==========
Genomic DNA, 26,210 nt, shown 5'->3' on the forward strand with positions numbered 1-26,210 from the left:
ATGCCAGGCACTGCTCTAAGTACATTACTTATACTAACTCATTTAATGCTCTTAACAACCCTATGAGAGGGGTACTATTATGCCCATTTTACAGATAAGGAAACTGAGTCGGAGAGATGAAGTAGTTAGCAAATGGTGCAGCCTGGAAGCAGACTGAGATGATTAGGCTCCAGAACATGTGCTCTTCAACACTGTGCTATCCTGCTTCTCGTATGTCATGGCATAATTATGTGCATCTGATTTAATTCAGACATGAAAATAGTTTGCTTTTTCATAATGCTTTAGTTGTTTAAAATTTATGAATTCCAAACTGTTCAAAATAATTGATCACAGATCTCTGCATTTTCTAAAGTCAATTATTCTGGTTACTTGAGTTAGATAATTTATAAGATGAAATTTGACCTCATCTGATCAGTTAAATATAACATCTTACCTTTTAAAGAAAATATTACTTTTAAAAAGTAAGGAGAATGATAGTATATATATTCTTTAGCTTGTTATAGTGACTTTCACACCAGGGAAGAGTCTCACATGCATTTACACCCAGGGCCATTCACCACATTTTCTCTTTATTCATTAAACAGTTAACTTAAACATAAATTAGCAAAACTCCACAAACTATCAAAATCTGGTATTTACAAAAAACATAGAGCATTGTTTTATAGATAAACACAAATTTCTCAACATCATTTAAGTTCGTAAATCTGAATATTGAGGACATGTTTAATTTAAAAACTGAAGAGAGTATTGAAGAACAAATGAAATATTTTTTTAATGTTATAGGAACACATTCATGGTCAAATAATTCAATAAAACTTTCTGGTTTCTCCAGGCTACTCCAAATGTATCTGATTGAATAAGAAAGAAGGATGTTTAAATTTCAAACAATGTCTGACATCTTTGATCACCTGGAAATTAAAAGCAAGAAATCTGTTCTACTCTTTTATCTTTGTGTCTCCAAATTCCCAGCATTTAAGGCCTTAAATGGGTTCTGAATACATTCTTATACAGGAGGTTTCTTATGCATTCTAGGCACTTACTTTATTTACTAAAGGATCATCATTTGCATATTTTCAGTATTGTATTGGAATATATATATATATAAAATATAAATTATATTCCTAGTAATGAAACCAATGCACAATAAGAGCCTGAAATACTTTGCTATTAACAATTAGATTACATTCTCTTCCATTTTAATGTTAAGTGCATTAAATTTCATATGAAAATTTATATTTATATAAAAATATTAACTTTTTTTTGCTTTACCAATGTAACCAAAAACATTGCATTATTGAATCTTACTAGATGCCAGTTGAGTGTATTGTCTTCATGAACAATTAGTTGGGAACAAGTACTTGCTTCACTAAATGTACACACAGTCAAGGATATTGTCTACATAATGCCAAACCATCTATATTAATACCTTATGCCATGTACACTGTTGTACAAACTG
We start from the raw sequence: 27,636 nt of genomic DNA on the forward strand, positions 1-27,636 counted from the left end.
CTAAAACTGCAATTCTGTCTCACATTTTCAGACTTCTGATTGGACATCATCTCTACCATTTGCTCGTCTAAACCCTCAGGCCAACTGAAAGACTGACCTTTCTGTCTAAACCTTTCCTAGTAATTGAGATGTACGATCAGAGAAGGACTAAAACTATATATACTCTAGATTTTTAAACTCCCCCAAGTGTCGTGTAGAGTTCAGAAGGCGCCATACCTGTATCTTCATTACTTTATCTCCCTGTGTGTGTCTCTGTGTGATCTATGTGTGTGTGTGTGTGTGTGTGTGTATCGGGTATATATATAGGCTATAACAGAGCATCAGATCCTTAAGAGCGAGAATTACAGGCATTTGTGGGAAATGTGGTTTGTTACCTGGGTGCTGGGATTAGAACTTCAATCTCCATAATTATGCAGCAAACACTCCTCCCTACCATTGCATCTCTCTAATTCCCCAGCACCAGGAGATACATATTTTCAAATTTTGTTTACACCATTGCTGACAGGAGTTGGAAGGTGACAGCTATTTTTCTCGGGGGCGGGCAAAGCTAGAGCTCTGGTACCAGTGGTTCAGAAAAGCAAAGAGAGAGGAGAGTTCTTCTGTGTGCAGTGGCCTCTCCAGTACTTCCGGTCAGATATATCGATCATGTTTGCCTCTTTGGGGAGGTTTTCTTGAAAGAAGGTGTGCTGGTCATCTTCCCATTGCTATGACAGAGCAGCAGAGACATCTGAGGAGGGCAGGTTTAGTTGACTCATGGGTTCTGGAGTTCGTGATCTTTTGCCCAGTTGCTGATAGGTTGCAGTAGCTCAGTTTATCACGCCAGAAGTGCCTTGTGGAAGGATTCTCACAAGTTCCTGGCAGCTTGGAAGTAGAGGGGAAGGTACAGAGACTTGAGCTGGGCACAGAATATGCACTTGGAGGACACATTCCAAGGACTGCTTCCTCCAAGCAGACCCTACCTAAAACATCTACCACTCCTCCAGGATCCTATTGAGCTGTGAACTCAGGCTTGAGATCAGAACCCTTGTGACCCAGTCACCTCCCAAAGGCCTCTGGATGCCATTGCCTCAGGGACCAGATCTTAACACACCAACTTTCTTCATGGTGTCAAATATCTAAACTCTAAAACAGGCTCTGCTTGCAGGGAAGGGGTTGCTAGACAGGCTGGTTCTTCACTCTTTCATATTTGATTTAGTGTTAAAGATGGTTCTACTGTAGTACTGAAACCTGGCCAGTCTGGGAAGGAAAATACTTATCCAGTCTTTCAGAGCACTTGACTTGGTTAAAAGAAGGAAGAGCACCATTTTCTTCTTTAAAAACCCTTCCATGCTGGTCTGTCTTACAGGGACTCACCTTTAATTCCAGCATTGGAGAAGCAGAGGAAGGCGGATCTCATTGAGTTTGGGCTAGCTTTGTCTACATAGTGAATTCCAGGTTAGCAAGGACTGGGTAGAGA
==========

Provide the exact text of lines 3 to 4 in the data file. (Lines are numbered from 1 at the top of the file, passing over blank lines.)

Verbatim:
We start from the raw sequence: 27,636 nt of genomic DNA on the forward strand, positions 1-27,636 counted from the left end.
CTAAAACTGCAATTCTGTCTCACATTTTCAGACTTCTGATTGGACATCATCTCTACCATTTGCTCGTCTAAACCCTCAGGCCAACTGAAAGACTGACCTTTCTGTCTAAACCTTTCCTAGTAATTGAGATGTACGATCAGAGAAGGACTAAAACTATATATACTCTAGATTTTTAAACTCCCCCAAGTGTCGTGTAGAGTTCAGAAGGCGCCATACCTGTATCTTCATTACTTTATCTCCCTGTGTGTGTCTCTGTGTGATCTATGTGTGTGTGTGTGTGTGTGTGTGTATCGGGTATATATATAGGCTATAACAGAGCATCAGATCCTTAAGAGCGAGAATTACAGGCATTTGTGGGAAATGTGGTTTGTTACCTGGGTGCTGGGATTAGAACTTCAATCTCCATAATTATGCAGCAAACACTCCTCCCTACCATTGCATCTCTCTAATTCCCCAGCACCAGGAGATACATATTTTCAAATTTTGTTTACACCATTGCTGACAGGAGTTGGAAGGTGACAGCTATTTTTCTCGGGGGCGGGCAAAGCTAGAGCTCTGGTACCAGTGGTTCAGAAAAGCAAAGAGAGAGGAGAGTTCTTCTGTGTGCAGTGGCCTCTCCAGTACTTCCGGTCAGATATATCGATCATGTTTGCCTCTTTGGGGAGGTTTTCTTGAAAGAAGGTGTGCTGGTCATCTTCCCATTGCTATGACAGAGCAGCAGAGACATCTGAGGAGGGCAGGTTTAGTTGACTCATGGGTTCTGGAGTTCGTGATCTTTTGCCCAGTTGCTGATAGGTTGCAGTAGCTCAGTTTATCACGCCAGAAGTGCCTTGTGGAAGGATTCTCACAAGTTCCTGGCAGCTTGGAAGTAGAGGGGAAGGTACAGAGACTTGAGCTGGGCACAGAATATGCACTTGGAGGACACATTCCAAGGACTGCTTCCTCCAAGCAGACCCTACCTAAAACATCTACCACTCCTCCAGGATCCTATTGAGCTGTGAACTCAGGCTTGAGATCAGAACCCTTGTGACCCAGTCACCTCCCAAAGGCCTCTGGATGCCATTGCCTCAGGGACCAGATCTTAACACACCAACTTTCTTCATGGTGTCAAATATCTAAACTCTAAAACAGGCTCTGCTTGCAGGGAAGGGGTTGCTAGACAGGCTGGTTCTTCACTCTTTCATATTTGATTTAGTGTTAAAGATGGTTCTACTGTAGTACTGAAACCTGGCCAGTCTGGGAAGGAAAATACTTATCCAGTCTTTCAGAGCACTTGACTTGGTTAAAAGAAGGAAGAGCACCATTTTCTTCTTTAAAAACCCTTCCATGCTGGTCTGTCTTACAGGGACTCACCTTTAATTCCAGCATTGGAGAAGCAGAGGAAGGCGGATCTCATTGAGTTTGGGCTAGCTTTGTCTACATAGTGAATTCCAGGTTAGCAAGGACTGGGTAGAGA